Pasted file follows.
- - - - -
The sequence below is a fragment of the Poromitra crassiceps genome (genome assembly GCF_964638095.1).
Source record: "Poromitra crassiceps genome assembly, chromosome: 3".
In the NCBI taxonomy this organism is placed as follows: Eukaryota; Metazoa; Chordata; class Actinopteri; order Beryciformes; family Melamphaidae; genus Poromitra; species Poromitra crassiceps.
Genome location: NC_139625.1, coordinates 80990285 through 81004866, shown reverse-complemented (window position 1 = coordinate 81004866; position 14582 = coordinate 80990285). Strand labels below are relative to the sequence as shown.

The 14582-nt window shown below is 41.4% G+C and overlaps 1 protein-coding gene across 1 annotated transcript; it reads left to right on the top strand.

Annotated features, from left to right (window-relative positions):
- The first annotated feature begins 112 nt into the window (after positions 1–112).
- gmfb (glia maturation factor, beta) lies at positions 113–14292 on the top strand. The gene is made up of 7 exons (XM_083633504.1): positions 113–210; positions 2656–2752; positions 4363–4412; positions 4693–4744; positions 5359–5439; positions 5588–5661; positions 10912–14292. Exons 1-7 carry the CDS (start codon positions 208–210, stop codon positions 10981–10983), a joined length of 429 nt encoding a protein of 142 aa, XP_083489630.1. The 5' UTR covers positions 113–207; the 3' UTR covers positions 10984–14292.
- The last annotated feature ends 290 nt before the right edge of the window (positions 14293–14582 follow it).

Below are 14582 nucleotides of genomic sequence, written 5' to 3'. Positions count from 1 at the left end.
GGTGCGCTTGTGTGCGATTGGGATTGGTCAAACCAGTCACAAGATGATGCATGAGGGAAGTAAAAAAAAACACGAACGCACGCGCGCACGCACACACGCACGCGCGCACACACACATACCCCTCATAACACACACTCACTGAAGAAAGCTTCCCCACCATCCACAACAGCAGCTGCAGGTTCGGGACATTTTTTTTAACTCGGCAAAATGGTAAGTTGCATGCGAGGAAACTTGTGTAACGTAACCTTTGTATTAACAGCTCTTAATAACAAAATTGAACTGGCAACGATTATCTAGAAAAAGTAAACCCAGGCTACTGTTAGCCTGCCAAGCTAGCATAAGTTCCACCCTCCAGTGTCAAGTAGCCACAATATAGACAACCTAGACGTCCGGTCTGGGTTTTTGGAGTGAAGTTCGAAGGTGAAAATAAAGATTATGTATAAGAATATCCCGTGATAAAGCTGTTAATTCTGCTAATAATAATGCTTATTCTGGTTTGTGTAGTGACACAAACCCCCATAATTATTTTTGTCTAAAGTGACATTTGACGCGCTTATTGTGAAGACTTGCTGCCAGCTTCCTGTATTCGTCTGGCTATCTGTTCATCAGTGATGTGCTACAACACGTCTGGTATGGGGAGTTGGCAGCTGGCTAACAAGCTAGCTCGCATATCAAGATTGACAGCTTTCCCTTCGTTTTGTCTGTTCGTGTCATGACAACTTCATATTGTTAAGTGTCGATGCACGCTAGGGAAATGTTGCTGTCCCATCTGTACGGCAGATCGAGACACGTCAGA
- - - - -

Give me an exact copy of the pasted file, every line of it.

The sequence below is a fragment of the Poromitra crassiceps genome (genome assembly GCF_964638095.1).
Source record: "Poromitra crassiceps genome assembly, chromosome: 3".
In the NCBI taxonomy this organism is placed as follows: Eukaryota; Metazoa; Chordata; class Actinopteri; order Beryciformes; family Melamphaidae; genus Poromitra; species Poromitra crassiceps.
Genome location: NC_139625.1, coordinates 80990285 through 81004866, shown reverse-complemented (window position 1 = coordinate 81004866; position 14582 = coordinate 80990285). Strand labels below are relative to the sequence as shown.

The 14582-nt window shown below is 41.4% G+C and overlaps 1 protein-coding gene across 1 annotated transcript; it reads left to right on the top strand.

Annotated features, from left to right (window-relative positions):
- The first annotated feature begins 112 nt into the window (after positions 1–112).
- gmfb (glia maturation factor, beta) lies at positions 113–14292 on the top strand. The gene is made up of 7 exons (XM_083633504.1): positions 113–210; positions 2656–2752; positions 4363–4412; positions 4693–4744; positions 5359–5439; positions 5588–5661; positions 10912–14292. Exons 1-7 carry the CDS (start codon positions 208–210, stop codon positions 10981–10983), a joined length of 429 nt encoding a protein of 142 aa, XP_083489630.1. The 5' UTR covers positions 113–207; the 3' UTR covers positions 10984–14292.
- The last annotated feature ends 290 nt before the right edge of the window (positions 14293–14582 follow it).

Below are 14582 nucleotides of genomic sequence, written 5' to 3'. Positions count from 1 at the left end.
GGTGCGCTTGTGTGCGATTGGGATTGGTCAAACCAGTCACAAGATGATGCATGAGGGAAGTAAAAAAAAACACGAACGCACGCGCGCACGCACACACGCACGCGCGCACACACACATACCCCTCATAACACACACTCACTGAAGAAAGCTTCCCCACCATCCACAACAGCAGCTGCAGGTTCGGGACATTTTTTTTAACTCGGCAAAATGGTAAGTTGCATGCGAGGAAACTTGTGTAACGTAACCTTTGTATTAACAGCTCTTAATAACAAAATTGAACTGGCAACGATTATCTAGAAAAAGTAAACCCAGGCTACTGTTAGCCTGCCAAGCTAGCATAAGTTCCACCCTCCAGTGTCAAGTAGCCACAATATAGACAACCTAGACGTCCGGTCTGGGTTTTTGGAGTGAAGTTCGAAGGTGAAAATAAAGATTATGTATAAGAATATCCCGTGATAAAGCTGTTAATTCTGCTAATAATAATGCTTATTCTGGTTTGTGTAGTGACACAAACCCCCATAATTATTTTTGTCTAAAGTGACATTTGACGCGCTTATTGTGAAGACTTGCTGCCAGCTTCCTGTATTCGTCTGGCTATCTGTTCATCAGTGATGTGCTACAACACGTCTGGTATGGGGAGTTGGCAGCTGGCTAACAAGCTAGCTCGCATATCAAGATTGACAGCTTTCCCTTCGTTTTGTCTGTTCGTGTCATGACAACTTCATATTGTTAAGTGTCGATGCACGCTAGGGAAATGTTGCTGTCCCATCTGTACGGCAGATCGAGACACGTCAGA